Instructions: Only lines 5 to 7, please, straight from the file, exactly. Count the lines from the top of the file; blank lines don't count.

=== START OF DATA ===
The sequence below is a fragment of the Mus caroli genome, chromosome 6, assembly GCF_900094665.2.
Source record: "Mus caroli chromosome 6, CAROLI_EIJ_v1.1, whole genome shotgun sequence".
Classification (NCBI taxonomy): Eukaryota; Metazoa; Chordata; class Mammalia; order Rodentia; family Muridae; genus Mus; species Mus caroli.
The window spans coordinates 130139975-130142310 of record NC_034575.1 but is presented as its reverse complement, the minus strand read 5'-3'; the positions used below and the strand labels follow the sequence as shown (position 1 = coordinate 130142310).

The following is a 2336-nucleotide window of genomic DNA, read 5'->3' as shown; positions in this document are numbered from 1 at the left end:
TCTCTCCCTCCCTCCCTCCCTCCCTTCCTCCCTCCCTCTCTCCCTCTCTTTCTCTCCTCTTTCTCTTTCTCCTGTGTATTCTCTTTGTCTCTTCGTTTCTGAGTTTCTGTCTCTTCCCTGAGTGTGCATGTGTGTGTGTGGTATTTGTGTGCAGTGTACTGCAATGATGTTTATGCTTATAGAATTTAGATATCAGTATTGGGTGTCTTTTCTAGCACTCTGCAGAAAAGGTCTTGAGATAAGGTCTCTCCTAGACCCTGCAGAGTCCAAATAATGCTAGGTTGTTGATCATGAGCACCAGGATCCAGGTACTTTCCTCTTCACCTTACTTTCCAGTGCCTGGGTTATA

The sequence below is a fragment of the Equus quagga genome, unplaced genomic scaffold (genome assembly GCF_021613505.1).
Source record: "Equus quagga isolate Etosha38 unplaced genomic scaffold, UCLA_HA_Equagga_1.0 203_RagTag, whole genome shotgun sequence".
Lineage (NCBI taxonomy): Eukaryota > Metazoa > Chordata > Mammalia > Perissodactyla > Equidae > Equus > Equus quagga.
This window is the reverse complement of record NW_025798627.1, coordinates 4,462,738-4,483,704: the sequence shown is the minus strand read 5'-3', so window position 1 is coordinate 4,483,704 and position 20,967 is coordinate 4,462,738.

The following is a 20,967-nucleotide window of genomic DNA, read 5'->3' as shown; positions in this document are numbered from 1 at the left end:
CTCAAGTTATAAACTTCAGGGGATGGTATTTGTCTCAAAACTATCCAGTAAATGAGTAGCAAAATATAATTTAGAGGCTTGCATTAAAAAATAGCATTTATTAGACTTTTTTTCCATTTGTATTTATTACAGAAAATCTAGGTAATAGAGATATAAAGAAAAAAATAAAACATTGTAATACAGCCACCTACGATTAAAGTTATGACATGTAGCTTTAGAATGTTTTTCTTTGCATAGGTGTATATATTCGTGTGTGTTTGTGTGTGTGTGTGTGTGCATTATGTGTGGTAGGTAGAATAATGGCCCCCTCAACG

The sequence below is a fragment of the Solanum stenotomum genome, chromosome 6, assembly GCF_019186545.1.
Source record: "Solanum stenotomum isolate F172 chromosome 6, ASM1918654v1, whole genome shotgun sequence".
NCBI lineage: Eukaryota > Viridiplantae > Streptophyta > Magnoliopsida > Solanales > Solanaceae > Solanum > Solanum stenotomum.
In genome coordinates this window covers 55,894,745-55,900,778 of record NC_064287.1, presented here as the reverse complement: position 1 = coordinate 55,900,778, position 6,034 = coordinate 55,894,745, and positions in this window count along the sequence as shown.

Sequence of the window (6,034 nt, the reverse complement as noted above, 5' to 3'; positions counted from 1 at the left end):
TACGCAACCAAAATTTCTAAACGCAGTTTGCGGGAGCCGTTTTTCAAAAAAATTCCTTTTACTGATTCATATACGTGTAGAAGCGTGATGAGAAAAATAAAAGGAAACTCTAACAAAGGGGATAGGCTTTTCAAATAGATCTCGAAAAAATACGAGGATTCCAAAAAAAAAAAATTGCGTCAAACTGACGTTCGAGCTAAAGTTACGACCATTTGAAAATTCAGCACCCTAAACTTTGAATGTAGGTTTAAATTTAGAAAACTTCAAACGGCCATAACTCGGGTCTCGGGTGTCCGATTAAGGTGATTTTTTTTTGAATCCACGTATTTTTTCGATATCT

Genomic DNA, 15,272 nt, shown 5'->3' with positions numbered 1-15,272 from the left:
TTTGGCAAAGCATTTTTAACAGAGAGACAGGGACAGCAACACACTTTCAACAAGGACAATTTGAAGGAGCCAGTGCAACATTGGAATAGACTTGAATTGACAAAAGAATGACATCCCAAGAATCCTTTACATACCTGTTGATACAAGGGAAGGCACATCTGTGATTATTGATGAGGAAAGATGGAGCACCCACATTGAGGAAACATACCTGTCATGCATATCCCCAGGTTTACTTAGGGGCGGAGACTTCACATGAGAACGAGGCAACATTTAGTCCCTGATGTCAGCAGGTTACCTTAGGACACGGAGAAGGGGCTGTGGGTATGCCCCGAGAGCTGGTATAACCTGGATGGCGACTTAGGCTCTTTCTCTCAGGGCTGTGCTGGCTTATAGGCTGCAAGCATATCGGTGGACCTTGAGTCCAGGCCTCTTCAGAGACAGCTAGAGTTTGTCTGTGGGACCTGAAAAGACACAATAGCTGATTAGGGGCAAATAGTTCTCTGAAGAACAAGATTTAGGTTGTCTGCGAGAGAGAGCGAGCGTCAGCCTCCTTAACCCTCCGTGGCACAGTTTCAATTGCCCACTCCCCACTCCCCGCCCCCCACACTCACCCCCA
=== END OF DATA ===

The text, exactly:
The following is a 2336-nucleotide window of genomic DNA, read 5'->3' as shown; positions in this document are numbered from 1 at the left end:
TCTCTCCCTCCCTCCCTCCCTCCCTTCCTCCCTCCCTCTCTCCCTCTCTTTCTCTCCTCTTTCTCTTTCTCCTGTGTATTCTCTTTGTCTCTTCGTTTCTGAGTTTCTGTCTCTTCCCTGAGTGTGCATGTGTGTGTGTGGTATTTGTGTGCAGTGTACTGCAATGATGTTTATGCTTATAGAATTTAGATATCAGTATTGGGTGTCTTTTCTAGCACTCTGCAGAAAAGGTCTTGAGATAAGGTCTCTCCTAGACCCTGCAGAGTCCAAATAATGCTAGGTTGTTGATCATGAGCACCAGGATCCAGGTACTTTCCTCTTCACCTTACTTTCCAGTGCCTGGGTTATA

The sequence below is a fragment of the Equus quagga genome, unplaced genomic scaffold (genome assembly GCF_021613505.1).